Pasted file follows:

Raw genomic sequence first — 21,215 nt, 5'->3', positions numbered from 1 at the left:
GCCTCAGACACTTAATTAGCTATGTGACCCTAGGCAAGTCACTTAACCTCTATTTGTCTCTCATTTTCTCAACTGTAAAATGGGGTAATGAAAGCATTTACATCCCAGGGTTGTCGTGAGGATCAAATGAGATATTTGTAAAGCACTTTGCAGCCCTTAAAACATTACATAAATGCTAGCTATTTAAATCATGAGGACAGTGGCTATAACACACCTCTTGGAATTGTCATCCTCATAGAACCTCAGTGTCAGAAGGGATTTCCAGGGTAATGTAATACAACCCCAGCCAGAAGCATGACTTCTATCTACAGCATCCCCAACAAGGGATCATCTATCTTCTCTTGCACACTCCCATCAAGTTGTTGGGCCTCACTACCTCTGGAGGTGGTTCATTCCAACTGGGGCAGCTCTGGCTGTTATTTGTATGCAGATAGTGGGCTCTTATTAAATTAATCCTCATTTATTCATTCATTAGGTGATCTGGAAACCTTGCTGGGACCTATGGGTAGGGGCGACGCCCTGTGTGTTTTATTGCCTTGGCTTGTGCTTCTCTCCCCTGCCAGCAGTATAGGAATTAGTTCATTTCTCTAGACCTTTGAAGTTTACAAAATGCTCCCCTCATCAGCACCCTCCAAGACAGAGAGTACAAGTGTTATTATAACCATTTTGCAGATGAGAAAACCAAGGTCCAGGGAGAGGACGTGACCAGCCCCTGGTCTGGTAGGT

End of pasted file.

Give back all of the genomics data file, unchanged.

Raw genomic sequence first — 21,215 nt, 5'->3', positions numbered from 1 at the left:
GCCTCAGACACTTAATTAGCTATGTGACCCTAGGCAAGTCACTTAACCTCTATTTGTCTCTCATTTTCTCAACTGTAAAATGGGGTAATGAAAGCATTTACATCCCAGGGTTGTCGTGAGGATCAAATGAGATATTTGTAAAGCACTTTGCAGCCCTTAAAACATTACATAAATGCTAGCTATTTAAATCATGAGGACAGTGGCTATAACACACCTCTTGGAATTGTCATCCTCATAGAACCTCAGTGTCAGAAGGGATTTCCAGGGTAATGTAATACAACCCCAGCCAGAAGCATGACTTCTATCTACAGCATCCCCAACAAGGGATCATCTATCTTCTCTTGCACACTCCCATCAAGTTGTTGGGCCTCACTACCTCTGGAGGTGGTTCATTCCAACTGGGGCAGCTCTGGCTGTTATTTGTATGCAGATAGTGGGCTCTTATTAAATTAATCCTCATTTATTCATTCATTAGGTGATCTGGAAACCTTGCTGGGACCTATGGGTAGGGGCGACGCCCTGTGTGTTTTATTGCCTTGGCTTGTGCTTCTCTCCCCTGCCAGCAGTATAGGAATTAGTTCATTTCTCTAGACCTTTGAAGTTTACAAAATGCTCCCCTCATCAGCACCCTCCAAGACAGAGAGTACAAGTGTTATTATAACCATTTTGCAGATGAGAAAACCAAGGTCCAGGGAGAGGACGTGACCAGCCCCTGGTCTGGTAGGT